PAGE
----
Shanghai, China (FRIDAY, 27th March 2015) — In line with his campaign promise during the run up to the January 20 presidential election, His Excellency Mr. Edgar Chagwa Lungu, President of the Republic of Zambia has directed the Ministry of Justice to immediately revise the law on retirement age to provide for three options an employee can exercise to retire.

The President has directed that the following changes be effected through an amendment to Statutory Instrument No.63 of 2014 to introduce a graduated arrangement that will afford employees the following options:

(a) Early Retirement – 55 years
(b) Normal Retirement – 60 years
(c) Late Retirement – 65 years

Accordingly, the Secretary to the Cabinet has since informed the Ministry of Justice Permanent Secretary Mrs. Patricia Jere to prepare the Statutory Instrument and to liaise with the ministries of Local Government and Housing and Labour and Social Security to amend the LASF Act and NAPSA Act respectively to reflect the revised retirement ages.

“The revised Statutory Instruments should clearly indicate that those who were employed before the effective date of the new Statutory Instruments will have the option of proceeding on either early retirement, normal retirement or late retirement as a way of securing their accrued rights,” directed the Head of State.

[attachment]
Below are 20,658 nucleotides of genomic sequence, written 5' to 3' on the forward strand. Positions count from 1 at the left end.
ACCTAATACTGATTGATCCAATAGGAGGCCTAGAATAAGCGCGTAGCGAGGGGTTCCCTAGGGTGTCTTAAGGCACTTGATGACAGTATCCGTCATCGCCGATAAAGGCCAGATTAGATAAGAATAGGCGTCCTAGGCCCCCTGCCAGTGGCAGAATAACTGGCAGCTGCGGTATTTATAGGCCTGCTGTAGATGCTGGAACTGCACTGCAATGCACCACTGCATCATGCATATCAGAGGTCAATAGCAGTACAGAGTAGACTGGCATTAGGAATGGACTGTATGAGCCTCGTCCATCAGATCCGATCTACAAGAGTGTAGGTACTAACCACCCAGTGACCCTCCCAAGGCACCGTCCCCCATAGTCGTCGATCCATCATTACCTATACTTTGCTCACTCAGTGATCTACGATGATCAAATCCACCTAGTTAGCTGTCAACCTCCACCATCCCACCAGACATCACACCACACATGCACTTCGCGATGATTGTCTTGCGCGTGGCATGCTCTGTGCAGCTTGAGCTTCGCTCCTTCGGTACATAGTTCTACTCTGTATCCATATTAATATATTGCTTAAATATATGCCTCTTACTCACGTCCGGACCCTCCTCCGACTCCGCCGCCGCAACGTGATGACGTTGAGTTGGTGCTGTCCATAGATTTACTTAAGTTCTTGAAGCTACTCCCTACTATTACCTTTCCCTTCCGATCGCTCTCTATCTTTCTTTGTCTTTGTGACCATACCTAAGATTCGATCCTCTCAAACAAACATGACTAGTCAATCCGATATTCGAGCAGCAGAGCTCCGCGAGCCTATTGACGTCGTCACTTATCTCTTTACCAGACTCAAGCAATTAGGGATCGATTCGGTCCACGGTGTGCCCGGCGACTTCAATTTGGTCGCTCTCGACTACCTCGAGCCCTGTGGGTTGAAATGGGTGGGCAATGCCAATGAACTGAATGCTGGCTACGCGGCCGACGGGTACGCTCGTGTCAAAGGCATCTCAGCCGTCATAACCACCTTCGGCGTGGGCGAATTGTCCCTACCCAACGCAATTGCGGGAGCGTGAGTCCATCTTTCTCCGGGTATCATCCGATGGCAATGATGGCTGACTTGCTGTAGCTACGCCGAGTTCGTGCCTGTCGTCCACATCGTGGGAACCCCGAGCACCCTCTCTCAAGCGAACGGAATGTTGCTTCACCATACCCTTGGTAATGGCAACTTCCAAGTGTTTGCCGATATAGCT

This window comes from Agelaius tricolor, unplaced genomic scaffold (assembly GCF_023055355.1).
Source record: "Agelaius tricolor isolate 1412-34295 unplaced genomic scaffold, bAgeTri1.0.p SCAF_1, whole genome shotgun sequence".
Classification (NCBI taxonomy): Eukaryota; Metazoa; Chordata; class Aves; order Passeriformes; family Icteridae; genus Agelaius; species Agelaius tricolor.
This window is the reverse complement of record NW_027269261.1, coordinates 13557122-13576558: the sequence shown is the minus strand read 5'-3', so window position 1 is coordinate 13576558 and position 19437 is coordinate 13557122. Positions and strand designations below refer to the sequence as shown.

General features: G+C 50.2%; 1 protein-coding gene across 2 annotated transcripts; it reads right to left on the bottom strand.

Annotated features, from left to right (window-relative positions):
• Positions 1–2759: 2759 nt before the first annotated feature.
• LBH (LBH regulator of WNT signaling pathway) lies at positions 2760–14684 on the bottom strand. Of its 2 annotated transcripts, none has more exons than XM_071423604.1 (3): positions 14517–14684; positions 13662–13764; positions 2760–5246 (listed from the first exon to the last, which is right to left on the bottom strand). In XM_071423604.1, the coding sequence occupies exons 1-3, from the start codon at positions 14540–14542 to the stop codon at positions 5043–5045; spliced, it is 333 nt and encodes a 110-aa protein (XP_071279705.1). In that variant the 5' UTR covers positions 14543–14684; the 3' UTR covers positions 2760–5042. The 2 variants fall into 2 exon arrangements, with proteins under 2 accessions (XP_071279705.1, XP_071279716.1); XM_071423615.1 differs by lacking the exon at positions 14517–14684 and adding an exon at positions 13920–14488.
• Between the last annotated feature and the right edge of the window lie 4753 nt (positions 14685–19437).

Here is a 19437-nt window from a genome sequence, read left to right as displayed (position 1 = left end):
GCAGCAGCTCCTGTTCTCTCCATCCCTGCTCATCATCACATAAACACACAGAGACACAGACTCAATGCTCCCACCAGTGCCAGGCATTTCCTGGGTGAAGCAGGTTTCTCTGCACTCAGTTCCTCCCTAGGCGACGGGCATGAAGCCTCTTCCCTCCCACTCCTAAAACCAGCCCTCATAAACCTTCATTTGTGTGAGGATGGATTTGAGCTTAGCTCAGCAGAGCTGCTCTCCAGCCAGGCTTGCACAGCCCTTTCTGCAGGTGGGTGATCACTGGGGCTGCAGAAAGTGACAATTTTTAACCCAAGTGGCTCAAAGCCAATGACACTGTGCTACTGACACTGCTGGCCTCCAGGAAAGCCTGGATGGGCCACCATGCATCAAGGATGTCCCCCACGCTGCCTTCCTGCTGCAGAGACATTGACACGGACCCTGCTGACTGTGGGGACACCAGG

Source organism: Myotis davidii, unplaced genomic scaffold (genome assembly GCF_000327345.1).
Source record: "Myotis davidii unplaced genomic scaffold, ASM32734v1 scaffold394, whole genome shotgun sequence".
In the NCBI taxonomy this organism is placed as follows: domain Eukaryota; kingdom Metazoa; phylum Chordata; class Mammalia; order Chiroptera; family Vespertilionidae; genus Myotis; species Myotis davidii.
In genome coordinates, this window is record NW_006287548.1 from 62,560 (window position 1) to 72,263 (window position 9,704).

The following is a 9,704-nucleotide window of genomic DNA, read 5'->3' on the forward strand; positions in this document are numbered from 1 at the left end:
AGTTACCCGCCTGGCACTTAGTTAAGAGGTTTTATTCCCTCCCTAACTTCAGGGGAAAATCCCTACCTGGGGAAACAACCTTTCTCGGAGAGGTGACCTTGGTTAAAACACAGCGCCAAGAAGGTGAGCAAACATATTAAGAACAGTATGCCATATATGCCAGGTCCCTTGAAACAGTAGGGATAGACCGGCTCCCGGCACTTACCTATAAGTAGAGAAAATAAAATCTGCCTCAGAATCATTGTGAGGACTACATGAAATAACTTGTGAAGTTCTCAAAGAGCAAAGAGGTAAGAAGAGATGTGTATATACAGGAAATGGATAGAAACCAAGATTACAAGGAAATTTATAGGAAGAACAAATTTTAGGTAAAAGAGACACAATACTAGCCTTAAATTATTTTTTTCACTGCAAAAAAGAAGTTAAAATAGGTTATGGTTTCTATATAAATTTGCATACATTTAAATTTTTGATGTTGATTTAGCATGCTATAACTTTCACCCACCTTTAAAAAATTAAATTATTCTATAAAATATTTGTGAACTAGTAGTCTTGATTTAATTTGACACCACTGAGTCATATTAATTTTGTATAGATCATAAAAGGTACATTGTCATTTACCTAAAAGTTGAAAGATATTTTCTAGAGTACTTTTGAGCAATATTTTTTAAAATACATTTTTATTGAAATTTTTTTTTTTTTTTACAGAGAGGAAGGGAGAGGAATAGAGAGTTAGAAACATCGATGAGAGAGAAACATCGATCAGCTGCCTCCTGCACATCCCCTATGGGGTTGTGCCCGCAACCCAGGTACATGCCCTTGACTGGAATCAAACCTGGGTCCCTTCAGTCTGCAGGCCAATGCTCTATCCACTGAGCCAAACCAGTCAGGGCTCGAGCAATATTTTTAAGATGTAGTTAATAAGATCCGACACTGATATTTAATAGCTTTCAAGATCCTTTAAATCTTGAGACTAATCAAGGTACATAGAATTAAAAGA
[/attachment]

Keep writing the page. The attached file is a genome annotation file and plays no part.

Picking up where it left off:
Those employed in the public service after the issuance of the said Statutory Instruments will only qualify for normal retirement at the age of 65.

The President’s order therefore necessitates the urgent need for the passage of the Social Security Bill into law.

Issued by:
Amos Chanda

Za Yellow Turns Yellow On Cooking Oil – No More Imports of The Product

Given Lubinda Signing

Cooking-oilHon Given Lubinda recently announced that Government is suspending the importation of edible oil or cooking oil as it is commonly known.

The announcement sent mixed feelings to the general public. However, this decision needs to be supported because it will boost agriculture and the manufacturing industry. It is also logical to expect more jobs to be created in agriculture and manufacturing industry, thereby reducing the poverty percentage of the Country.

Speculators alarmed citizens that there will be a shortage of cooking oil which consequently might up the price of the commodity. However it has been reviewed by Crushers and Edible Oil Refiners Association (CEDORA) that currently the country has a production capacity of 20, 000 metric tonnes of refined vegetable oil which is twice the domestic consumption of just less than 10,000 metric tonnes per month. Therefore the speculations are far fetched if CEDORA is on point with their information.